Automation and technology might make it easier to be quick. At the same time, we have all seen mistakes on reports or hurrying to interpret the data presented to us. Having a system which plots trends over time, can be helpful to prepare for interpreting the information. Technology alone or for that matter, robots, may increase decision speed, but the real power is the human interpretation of data to make quick decisions.
Aapryl is a platform for manager research teams to quickly analyze investment products. These decisions aren’t made in a hurry as investors are relying on the thoughtful decisions of asset allocators.
“Be quick but don’t hurry” was a frequent phrase that famed U.C.L.A. Coach John Wooden used at basketball practice, and it has great application to the business world. For those that don’t know, Wooden won ten National Collegiate Athletic Association (NCAA) national championships in a 12-year period, including a record seven in a row. His philosophy and approach to winning is often quoted.
A former player, Andy Hill, wrote a book called Be Quick- But Don’t Hurry based on his time with Coach Wooden. I have heard Andy speak. He has an interesting back-story as well (check him out).
Nowadays most people are in a hurry. Hurry to get tasks done at work, hurrying to take the kids to activities and constantly in a rush to text or react to social media. Many people are working from home, so the hurrying all gets piled in together, making us prone to get sloppy.
Coach Wooden points out—”hurrying causes mistakes”. If you properly do the prep work, then you can make quick decisions on the court. He encouraged his players to make sure they know their role and how teammates are relying on them to do their job.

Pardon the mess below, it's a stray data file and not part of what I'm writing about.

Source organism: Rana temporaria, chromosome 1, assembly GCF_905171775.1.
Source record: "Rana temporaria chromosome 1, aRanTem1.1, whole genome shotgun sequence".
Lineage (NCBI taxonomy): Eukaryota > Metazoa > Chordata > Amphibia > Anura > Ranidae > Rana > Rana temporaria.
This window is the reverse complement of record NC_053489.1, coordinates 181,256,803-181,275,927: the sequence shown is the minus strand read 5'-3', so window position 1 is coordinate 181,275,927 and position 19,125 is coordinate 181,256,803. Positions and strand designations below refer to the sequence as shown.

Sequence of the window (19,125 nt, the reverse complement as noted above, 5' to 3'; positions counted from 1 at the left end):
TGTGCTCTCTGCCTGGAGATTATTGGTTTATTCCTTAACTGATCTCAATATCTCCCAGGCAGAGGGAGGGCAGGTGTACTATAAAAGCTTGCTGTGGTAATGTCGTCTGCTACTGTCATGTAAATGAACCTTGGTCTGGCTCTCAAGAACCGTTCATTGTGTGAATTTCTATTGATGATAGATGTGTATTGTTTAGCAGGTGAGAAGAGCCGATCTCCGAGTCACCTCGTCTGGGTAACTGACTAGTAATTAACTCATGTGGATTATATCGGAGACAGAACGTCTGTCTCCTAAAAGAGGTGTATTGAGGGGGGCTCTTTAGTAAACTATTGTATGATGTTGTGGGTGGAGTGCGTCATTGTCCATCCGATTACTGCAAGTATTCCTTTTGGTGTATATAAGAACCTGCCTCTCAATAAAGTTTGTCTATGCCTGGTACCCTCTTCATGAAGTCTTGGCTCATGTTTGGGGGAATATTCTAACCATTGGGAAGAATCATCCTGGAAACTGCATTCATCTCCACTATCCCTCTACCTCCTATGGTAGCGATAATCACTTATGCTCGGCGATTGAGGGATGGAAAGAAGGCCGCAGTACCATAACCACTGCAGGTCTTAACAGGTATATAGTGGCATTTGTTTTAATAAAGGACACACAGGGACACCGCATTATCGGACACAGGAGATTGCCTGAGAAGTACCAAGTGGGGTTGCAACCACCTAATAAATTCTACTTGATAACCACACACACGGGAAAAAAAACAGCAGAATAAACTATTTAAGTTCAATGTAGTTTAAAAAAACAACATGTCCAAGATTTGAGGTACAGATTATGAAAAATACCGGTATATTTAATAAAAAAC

In the game of basketball, we all know where the ball is at any time. It is orange and everybody wants it. If you expect the ball at a specific point, let’s say after you cut towards the basket, and the person with the ball doesn’t deliver it quickly, then you won’t get a shot. And your effort is not properly recognized.
In work, the basketball may not be as obvious. Maybe a teammate is trying to deliver a winning proposal, and she needs something from you. The ball might be a piece of information you possess, or a PowerPoint slide needed to complete a presentation. Don’t forget to deliver the ball and quickly. A sense of urgency is what drives winning results.
Leaders need to give their players/workers the tools to properly prepare. Encourage your team to be quick without undue pressure to hurry results. Build the foundation and make sure they have the needed skills to win.
Using a platform like Aapryl can free you up to have more time to think and connect the dots, will lead to a winning formula. Hopefully, you can have a career record like John Wooden’s over your career: 29 Years, 664-162, 80.4% wins.